My name is Cora Lee Mease. I was born and raised in the Little Cataloochee Valley. But just cause I was born in the mountains didn’t mean that’s where I was bound to stay.
Daddy blamed my wanderlust all on Aunt Pearl. She’s Mamma’s baby sister. By the time Aunt Pearl came along all the other children Grandpa and Grandma Ammons had were grown and gone from home. Grandpa’s health was such that they’d moved into Asheville to live out the rest of their years. So as strange as it seemed to the rest of the family, Aunt Pearl was a real life city girl. A real life city girl with her eyes set on even bigger cities.
They all said Aunt Pearl and me were cut from the same cloth, with a stubborn streak a mile wide. Daddy liked to say Aunt Pearl was spoiled rotten, and no child of his ever would be, but even he admitted I was more like her than he wished. Our similarities caused Aunt Pearl to take a special interest in me. On occasion we’d make the long trip to Asheville, for Daddy had promised Mamma when they first wed that he’d make sure she got to see her family as often as possible. On those trips, Aunt Pearl would tell me about all the things there was to see in this big wide world. She held me spell bound with tales of cities that were bigger than Asheville and people who lived an easier life with modern conveniences. In between those trips, Aunt Pearl sent me books, newspapers, and magazines. Daddy said it was her attempt to force me to put on airs so that she wouldn’t be alone when she drowned from having her nose stuck straight up in a cloud burst.
Even though my mind often dreamed of what was beyond Cataloochee, my feet recognized the beauty and wealth we were surrounded by. Daddy said it was the finest place he’d ever seen, and it might have even been the Garden of Eden Adam and Eve were born into. Mamma said she didn’t think so, but Daddy always winked and said, “You don’t know for sure now do you?”
I first met Marshall Cook the summer I turned 13. His family had been lost to him in a house fire, and he come too Cataloochee to live with his Uncle and Aunt. From the beginning there was a powerful feeling between us, so much so that Mamma often put the question to Daddy “Wouldn’t it be better for her to go to Asheville instead of ending up married to somebody who don’t have nothing to his name?” Whenever Marshall and me were mentioned Daddy conveniently pushed his chair back and said he had work to do.
Marshall wasn’t like none of the other boys, he understood it when I talked about seeing the world. Marshall had seen a fair amount of it hisself. His family had lived in 3 different states before the fire. Marshall’s father had the wanderlust too. Marshall said he could see why a body would want to see the sights and hear the sounds outside these mountains, but he could save me the trouble by telling me I’d not find another place like Cataloochee no where. The one time he heard Daddy give his Garden of Eden speech, Marshall whole heartedly agreed with him. He gave me a kiss for good measure when no one was looking.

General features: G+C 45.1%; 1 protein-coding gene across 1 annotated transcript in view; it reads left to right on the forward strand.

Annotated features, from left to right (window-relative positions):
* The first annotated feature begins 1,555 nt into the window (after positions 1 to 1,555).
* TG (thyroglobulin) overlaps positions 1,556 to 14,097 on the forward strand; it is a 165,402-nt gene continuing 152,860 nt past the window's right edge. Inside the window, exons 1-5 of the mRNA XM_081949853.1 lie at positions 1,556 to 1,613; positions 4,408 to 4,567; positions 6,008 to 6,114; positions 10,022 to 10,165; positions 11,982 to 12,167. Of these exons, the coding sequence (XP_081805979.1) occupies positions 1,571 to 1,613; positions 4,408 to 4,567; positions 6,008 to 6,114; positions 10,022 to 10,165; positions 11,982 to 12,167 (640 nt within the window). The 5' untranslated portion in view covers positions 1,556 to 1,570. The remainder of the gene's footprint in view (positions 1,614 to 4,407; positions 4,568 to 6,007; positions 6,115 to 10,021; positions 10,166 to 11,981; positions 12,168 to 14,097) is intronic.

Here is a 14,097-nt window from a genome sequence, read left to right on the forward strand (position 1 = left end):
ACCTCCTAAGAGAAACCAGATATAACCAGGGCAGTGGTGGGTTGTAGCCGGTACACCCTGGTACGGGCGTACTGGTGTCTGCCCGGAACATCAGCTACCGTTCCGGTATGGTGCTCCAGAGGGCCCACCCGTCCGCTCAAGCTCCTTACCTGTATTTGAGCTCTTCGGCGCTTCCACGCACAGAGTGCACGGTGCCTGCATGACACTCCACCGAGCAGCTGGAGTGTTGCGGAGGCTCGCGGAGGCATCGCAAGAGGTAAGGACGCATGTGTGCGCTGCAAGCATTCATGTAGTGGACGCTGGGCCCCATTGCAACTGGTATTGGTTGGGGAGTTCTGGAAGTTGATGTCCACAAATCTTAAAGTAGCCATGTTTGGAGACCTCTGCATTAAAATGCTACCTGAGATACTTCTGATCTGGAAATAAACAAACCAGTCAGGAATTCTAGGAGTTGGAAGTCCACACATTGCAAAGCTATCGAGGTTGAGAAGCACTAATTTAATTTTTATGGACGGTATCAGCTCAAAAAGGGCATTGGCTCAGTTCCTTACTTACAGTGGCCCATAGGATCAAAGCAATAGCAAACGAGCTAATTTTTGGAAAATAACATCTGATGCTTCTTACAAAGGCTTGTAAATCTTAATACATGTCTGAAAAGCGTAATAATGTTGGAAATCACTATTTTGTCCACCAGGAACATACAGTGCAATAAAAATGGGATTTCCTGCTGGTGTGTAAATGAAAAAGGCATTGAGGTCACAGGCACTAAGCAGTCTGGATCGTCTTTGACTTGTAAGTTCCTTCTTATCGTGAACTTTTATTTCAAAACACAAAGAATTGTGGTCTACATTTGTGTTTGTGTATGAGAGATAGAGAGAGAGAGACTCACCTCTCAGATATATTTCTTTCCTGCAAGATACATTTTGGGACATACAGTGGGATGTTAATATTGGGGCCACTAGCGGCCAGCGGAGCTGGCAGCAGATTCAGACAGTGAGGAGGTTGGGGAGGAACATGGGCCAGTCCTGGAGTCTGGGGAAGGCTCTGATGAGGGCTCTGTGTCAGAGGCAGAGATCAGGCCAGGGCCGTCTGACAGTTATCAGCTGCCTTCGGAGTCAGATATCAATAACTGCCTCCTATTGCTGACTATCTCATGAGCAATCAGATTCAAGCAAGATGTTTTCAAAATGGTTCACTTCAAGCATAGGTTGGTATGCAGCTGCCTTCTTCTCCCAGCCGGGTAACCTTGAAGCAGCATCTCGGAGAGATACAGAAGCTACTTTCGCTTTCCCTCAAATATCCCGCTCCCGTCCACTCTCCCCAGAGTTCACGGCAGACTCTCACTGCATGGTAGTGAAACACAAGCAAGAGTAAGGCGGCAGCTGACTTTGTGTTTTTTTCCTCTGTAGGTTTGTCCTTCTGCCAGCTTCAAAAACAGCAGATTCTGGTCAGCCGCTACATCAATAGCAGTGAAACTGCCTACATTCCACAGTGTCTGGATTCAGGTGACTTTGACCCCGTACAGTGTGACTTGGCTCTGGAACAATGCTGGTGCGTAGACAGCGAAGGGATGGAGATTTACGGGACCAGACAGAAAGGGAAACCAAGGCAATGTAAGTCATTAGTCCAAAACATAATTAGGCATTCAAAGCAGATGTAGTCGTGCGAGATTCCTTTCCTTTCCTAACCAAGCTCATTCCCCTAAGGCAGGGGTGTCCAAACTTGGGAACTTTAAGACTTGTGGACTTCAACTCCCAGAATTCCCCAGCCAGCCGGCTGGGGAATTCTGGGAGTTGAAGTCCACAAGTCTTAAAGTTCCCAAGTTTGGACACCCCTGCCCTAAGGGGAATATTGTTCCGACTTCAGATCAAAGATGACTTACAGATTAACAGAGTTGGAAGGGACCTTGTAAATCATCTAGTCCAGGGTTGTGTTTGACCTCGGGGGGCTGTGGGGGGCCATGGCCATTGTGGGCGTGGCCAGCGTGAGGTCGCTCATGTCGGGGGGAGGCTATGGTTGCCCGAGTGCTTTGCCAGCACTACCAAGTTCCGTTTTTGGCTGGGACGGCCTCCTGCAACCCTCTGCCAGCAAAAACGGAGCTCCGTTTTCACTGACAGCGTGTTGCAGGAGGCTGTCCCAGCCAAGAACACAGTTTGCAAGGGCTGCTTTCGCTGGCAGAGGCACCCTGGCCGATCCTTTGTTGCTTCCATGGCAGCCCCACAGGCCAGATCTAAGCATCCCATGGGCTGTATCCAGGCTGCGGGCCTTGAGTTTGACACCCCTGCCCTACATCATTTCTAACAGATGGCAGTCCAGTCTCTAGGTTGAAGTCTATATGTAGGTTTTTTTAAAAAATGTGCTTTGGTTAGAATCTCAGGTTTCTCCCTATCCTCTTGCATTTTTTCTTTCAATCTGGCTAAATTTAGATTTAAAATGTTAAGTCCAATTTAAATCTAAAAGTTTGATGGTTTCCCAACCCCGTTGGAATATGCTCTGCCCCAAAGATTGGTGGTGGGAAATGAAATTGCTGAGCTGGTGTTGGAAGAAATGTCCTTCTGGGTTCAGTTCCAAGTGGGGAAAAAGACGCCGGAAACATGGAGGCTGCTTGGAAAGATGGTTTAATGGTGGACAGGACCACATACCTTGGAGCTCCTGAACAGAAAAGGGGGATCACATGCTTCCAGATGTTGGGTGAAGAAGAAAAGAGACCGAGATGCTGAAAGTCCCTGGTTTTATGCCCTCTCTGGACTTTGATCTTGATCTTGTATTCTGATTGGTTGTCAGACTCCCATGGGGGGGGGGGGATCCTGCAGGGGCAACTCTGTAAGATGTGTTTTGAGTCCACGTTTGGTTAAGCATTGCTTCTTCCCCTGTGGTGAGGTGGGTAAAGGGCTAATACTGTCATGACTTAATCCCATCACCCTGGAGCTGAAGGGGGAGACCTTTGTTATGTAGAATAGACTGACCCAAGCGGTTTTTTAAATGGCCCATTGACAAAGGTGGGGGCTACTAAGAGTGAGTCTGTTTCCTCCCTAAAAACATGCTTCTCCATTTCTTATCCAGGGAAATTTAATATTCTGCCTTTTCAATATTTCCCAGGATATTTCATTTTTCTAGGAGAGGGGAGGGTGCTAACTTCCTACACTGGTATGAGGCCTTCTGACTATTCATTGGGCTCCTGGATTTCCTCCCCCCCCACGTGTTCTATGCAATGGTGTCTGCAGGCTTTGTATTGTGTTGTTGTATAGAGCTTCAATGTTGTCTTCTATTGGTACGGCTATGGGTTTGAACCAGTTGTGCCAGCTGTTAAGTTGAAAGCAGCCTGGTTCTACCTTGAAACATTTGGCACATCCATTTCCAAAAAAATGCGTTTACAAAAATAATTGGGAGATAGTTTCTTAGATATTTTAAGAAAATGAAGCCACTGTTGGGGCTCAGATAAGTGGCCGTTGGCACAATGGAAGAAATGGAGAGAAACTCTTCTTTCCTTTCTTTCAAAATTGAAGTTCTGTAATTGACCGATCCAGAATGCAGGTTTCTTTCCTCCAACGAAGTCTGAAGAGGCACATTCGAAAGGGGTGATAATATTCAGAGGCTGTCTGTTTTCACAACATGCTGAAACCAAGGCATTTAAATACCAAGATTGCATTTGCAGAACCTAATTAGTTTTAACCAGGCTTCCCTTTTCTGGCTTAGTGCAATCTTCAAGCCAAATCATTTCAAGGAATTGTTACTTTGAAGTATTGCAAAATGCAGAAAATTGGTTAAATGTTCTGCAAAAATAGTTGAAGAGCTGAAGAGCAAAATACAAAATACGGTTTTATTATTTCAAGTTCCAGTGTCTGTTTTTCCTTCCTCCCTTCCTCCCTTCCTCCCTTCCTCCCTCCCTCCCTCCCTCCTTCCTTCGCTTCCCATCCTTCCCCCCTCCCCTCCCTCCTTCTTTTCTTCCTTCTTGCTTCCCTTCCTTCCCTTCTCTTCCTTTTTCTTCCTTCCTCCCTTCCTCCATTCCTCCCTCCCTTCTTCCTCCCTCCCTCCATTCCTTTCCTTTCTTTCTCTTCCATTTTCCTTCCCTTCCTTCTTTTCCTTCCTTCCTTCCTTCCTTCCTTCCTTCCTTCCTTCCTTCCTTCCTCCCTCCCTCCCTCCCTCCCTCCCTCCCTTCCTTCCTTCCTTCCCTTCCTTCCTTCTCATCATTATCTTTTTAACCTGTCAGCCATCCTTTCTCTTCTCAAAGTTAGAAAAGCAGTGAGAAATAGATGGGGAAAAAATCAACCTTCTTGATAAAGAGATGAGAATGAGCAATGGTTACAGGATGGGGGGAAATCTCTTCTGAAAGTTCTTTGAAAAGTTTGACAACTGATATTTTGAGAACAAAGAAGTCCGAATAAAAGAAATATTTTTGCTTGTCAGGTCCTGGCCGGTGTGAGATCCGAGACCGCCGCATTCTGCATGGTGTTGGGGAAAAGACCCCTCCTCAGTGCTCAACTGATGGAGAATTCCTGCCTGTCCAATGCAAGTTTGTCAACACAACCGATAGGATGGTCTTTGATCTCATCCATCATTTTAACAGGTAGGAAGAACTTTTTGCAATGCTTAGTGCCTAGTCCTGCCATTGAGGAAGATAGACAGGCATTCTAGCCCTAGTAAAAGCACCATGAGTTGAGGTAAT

Those days were the happiest of my life. It seemed my dreams were just that-lovely dreams to dwell and think upon while I spent my real life time with Marshall. When our chores were done, we’d roam the woods together or sometimes we’d just sit out in the barn or on Mamma’s back steps and talk.
Shortly after I turned 17, Aunt Pearl sent me a letter so exciting I could have swore I heard her voice leaping off the paper at me. She’d finally found her way to see the world and, better than that, she had found mine too. One of Asheville’s most important men had got a job as an ambassador for the United States, and since him and his wife had 4 small children, they decided they’d need some help along the way-that’s where me and Aunt Pearl came in. She’d already secured the job for us. All that was left was for me to meet them in Asheville in 2 weeks.
Daddy and Mamma didn’t like my decision one bit, but they said they reckoned I was grown and could make my own way now. During those days before I left I spent every moment I could with Marshall. He never begrudged me going, never one time made me feel guilty or like I might be making the wrong choice. On the day I left, he told me, “Cora I’ll be here waiting when you get that wanderlust out your system. I’ve done and seen enough of the world to know Cataloochee is the place for me. And when you get out there, you’ll see that clear enough just like I did.”
In the 2 years I was gone from my mountain home I saw things I’d a never of believed if I hadn’t seen them with my own eyes. The family was nice to me and Aunt Pearl, and treated us as though we were kin. But Marshall was right. All the wondrous sights and sounds of the world could not compare with one sunrise at home.
I’d been gone a year and half when Mamma sent word to me that Marshall had died. I had traveled so far from home in more ways than just distance that I found it hard to believe. I found it easier to pretend it wasn’t true.
When Mamma sent word they were leaving Cataloochee forever, that the government was forcing my Daddy off the land he loved, I knew I had to return.
As I crossed the last footlog to home I knew for a certainty I had lost everything I had only to find out what I needed most was in front of me all along.
Above is the story I’ve had running around in my head for weeks. I hope you enjoyed it-come back in a day or two and I’ll show you the song that started it-the video that was filmed in the Little Cataloochee Baptist Church.